This Might Be The Easiest Way To Cut Steak Fries

Cutting up a potato for steak fries can turn out quite labor intensive, and as you can imagine, injury is never far off, especially if you don't use the correct method.

Firstly, you may be wondering what the difference is between french fries and steak fries? The defining feature is that your conventional potato-based side that accompanies burgers (french fries) is usually thinner than the wedge-like steak fries, per Delighted Cooking.

The controversy starts when the steak fries are compared to potato wedges. According to Haley Schroeder (via Bronnie Bakes), potato wedges are deep fried while steak fries are baked, making them healthier. However, according to The Whole Portion, there is no difference between the two, and thicker-cut potato sides are named wedges and steak fries interchangeably (whether fried or baked). We are sure though, that irrespective of definitions, steak fries and wedges are both thicker and fleshier than french fries, per Bonapetit.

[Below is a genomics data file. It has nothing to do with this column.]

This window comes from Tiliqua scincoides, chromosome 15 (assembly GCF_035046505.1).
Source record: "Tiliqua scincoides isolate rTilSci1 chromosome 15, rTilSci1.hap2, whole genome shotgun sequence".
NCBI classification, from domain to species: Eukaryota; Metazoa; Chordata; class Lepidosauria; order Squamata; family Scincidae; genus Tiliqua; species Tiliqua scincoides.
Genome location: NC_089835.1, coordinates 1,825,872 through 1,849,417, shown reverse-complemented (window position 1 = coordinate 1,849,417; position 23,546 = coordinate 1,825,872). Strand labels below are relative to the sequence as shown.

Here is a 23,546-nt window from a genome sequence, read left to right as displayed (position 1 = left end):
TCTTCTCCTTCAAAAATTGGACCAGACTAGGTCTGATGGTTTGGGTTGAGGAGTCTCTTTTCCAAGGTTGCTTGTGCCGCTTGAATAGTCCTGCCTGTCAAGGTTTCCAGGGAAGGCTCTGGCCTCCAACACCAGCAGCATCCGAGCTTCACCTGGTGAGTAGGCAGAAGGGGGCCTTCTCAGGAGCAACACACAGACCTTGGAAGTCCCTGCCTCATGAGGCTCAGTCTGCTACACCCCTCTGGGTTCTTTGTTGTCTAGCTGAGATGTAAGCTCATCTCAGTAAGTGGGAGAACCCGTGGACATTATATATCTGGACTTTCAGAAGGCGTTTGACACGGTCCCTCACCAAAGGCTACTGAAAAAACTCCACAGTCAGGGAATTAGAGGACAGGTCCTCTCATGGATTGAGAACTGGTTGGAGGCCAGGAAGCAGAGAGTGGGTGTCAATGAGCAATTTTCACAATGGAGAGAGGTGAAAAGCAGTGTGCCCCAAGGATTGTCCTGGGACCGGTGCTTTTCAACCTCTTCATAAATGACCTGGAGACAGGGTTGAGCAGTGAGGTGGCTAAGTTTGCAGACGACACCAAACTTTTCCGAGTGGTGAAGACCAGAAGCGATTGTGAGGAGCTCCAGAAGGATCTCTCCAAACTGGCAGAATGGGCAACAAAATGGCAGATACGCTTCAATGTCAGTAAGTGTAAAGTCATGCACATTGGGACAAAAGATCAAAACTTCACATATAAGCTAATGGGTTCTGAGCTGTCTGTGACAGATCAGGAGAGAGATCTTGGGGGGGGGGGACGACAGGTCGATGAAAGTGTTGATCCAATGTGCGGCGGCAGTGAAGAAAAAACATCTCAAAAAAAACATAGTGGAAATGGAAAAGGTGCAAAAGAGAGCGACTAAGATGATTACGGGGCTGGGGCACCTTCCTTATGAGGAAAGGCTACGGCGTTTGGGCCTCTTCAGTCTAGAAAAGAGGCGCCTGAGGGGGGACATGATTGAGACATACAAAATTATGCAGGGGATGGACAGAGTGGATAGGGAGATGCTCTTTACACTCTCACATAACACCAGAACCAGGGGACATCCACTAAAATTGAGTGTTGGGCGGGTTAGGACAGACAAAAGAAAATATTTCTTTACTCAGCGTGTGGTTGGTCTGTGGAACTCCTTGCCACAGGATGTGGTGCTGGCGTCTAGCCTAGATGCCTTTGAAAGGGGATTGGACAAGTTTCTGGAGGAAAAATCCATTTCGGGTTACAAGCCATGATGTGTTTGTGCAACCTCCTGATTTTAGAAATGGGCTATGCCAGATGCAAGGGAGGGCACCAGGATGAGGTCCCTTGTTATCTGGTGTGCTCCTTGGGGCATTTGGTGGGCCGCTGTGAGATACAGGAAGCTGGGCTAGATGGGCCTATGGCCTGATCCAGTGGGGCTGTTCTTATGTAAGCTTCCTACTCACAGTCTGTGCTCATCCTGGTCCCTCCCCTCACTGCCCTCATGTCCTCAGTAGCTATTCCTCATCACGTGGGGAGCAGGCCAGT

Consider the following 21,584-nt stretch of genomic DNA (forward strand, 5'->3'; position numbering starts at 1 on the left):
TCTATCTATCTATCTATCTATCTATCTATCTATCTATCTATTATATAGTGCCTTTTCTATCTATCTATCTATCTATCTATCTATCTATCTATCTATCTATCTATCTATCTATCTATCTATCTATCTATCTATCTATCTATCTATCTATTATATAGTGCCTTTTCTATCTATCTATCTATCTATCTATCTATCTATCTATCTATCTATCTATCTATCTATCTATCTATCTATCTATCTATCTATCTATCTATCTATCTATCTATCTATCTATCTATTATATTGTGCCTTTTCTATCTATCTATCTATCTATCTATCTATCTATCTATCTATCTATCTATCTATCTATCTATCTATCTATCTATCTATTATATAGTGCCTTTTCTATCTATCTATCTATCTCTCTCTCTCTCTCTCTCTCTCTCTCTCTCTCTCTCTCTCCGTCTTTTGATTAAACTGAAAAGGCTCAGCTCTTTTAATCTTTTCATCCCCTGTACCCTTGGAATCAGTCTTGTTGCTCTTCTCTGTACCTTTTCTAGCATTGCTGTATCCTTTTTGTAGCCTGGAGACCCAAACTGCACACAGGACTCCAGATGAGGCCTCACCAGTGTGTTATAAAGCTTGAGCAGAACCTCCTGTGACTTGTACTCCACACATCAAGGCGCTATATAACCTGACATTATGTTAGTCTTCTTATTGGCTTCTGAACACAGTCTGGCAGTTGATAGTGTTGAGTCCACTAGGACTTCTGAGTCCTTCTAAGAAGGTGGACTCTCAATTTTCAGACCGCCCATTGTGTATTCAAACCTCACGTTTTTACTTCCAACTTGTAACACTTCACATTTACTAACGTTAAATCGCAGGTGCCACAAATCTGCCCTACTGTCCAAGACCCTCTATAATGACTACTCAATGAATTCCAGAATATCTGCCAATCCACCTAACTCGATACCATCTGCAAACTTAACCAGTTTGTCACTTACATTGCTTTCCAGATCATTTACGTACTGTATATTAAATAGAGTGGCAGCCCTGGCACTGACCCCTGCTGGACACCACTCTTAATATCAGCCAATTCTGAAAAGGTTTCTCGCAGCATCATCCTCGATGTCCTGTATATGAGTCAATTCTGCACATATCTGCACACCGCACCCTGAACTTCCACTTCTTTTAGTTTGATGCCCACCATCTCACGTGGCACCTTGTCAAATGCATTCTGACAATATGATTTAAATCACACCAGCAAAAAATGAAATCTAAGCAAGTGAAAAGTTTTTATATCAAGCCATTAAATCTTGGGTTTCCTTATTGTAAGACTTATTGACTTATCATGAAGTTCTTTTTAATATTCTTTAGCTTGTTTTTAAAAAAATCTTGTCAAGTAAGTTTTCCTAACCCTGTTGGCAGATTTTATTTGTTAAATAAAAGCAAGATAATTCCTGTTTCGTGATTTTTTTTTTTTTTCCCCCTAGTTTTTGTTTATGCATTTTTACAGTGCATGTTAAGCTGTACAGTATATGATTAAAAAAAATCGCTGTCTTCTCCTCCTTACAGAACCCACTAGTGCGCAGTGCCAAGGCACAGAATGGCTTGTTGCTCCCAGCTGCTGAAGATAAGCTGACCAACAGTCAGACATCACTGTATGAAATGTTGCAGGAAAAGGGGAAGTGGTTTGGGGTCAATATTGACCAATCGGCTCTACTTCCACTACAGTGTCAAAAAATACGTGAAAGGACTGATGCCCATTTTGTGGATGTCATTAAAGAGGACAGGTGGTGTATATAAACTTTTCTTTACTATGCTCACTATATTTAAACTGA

Cutting your steak fries

Halve your potato lengthwise, and lay the two halves facedown, then half them again. At this point, you will have four thick wedges, which you will need to halve again. The latter then leaves you with eight manageably thick wedges, per Feel Good Foodie. While this is a simple enough method, it's not necessarily the best.

According to Mercato, the apple slicer will work on potatoes too. Cut just enough of the bottom of the potato away so that the tuber vegetable can stand vertically. Then take the apple divider and drive down on it in the same manner as you would on an apple, per Kitchen Tip (via Youtube).

Side note: According to Sharecare, potato skins contain vitamin B6, B5, thiamine, Riboflavin, folate, vitamin C, iron, calcium, and potassium, and according to WebMD, it is also a good source of electrolytes, among other nutrients. By leaving the potato's skin on, not only is the task of making steak fries easier, but the fries are also healthier.